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Measuring Beauty

I’ve come across a paper that was using “beauty” as one of the predictors. To measure beauty, the authors used Anaface.com I don’t trust metrics without trying them on a gold standard first. So, I tried how well Anaface does on something that the arts world considers as one of gold standards of beauty – […]

New New York data research organizations

In a single day, New York City obtained two data analysis/statistics/machine learning organizations: Microsoft Research New York City with John Langford (machine learning), Duncan Watts (networks), and Dave Pennock (algorithmic economics). eBay technology center focusing on data – led by Chris Dixon, the co-founder of the recommendation engine company Hunch, which has recently been acquired […]

Agreement Groups in US Senate and Dynamic Clustering

Adrien Friggeri has a lovely visualization of US Senators movement between clusters: You have to click the image and play with it to appreciate it. The methodology isn’t yet published – but I can see how this could be very illuminating. The dynamic clustering aspect hasn’t been researched much – one of the notable pieces […]

Factual – a new place to find data

Factual collects data on a variety of topics, organizes them, and allows easy access. If you ever wanted to do a histogram of calorie content in Starbucks coffees or plot warnings with a live feed of earthquake data – your life should be a bit simpler now. Also see DataMarket, InfoChimps, and a few older […]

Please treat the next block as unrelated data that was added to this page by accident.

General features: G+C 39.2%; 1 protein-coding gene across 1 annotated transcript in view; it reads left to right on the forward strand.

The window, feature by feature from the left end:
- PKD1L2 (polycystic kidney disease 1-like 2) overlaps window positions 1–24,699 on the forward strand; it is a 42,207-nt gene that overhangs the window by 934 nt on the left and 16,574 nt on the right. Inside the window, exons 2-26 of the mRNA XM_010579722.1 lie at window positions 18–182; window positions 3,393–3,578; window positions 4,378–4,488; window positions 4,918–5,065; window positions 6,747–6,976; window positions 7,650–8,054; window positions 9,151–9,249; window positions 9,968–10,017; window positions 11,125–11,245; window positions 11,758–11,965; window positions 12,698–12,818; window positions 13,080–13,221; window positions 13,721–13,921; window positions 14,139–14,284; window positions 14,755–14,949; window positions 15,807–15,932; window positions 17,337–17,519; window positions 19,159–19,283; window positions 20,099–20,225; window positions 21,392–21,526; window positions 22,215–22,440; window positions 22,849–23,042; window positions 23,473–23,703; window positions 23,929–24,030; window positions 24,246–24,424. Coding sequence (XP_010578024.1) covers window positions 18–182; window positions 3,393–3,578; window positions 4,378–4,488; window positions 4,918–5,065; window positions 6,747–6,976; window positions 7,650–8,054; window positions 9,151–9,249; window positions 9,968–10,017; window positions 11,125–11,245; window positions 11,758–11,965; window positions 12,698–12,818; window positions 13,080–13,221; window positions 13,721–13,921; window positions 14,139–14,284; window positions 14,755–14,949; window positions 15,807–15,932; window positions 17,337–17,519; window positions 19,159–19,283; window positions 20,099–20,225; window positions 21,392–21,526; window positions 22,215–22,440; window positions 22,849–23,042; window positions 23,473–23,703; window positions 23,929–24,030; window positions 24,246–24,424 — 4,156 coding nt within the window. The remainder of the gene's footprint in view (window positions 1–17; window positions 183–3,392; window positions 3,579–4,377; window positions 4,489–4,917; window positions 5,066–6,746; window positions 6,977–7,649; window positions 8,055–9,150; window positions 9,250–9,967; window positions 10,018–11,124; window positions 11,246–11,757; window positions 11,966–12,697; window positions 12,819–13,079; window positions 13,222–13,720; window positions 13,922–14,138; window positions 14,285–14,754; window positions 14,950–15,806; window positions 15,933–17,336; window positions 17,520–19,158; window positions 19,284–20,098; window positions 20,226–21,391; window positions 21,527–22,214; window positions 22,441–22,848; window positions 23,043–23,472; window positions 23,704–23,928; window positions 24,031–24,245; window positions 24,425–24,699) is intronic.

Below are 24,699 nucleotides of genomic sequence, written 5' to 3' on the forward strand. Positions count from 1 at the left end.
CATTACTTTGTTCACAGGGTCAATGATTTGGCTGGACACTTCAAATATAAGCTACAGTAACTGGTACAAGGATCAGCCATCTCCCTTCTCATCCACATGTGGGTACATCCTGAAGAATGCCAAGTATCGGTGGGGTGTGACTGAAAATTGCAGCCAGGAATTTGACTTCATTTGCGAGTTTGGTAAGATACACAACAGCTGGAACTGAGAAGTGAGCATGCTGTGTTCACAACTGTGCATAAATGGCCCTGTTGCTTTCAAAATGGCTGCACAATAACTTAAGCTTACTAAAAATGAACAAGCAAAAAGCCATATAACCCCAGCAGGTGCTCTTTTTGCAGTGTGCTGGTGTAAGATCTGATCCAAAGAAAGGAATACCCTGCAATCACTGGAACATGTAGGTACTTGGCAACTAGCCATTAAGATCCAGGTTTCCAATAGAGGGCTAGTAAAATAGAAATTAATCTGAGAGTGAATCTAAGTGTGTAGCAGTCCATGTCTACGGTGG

Rare name analysis and wealth convergence

Steve Hsu summarizes the research of economic historian Greg Clark and Neil Cummins: Using rare surnames we track the socio-economic status of descendants of a sample of English rich and poor in 1800, until 2011. We measure social status through wealth, education, occupation, and age at death. Our method allows unbiased estimates of mobility rates. […]

Statistical Murder

Robert Zubrin writes in “How Much Is an Astronaut’s Life Worth?” (Reason, Feb 2012): …policy analyst John D. Graham and his colleagues at the Harvard Center for Risk Analysis found in 1997 that the median cost for lifesaving expenditures and regulations by the U.S. government in the health care, residential, transportation, and occupational areas ranges […]

Beautiful Line Charts

I stumbled across a chart that’s in my opinion the best way to express a comparison of quantities through time: It compares the new PC companies, such as Apple, to traditional PC companies like IBM and Compaq, but on the same scale. If you’d like to see how iPads and other novelties compare, see here. […]

Data mining efforts for Obama’s campaign

From CNN: In July, KDNuggets.com, an online newsite focused on data mining and analytics software, ran an unusual listing in its jobs section: “We are looking for Predictive Modeling/Data Mining Scientists and Analysts, at both the senior and junior level, to join our department through November 2012 at our Chicago Headquarters,” read the ad. “We […]

DBQQ rounding for labeling charts and communicating tolerances

This is a mini research note, not deserving of a paper, but perhaps useful to others. It reinvents what has already appeared on this blog. Let’s say we have a line chart with numbers between 152.134 and 210.823, with the mean of 183.463. How should we label the chart with about 3 tics? Perhaps 152.132, […]

Luck or knowledge?

Joan Ginther has won the Texas lottery four times. First, she won $5.4 million, then a decade later, she won $2million, then two years later $3million and in the summer of 2010, she hit a $10million jackpot. The odds of this has been calculated at one in eighteen septillion and luck like this could only […]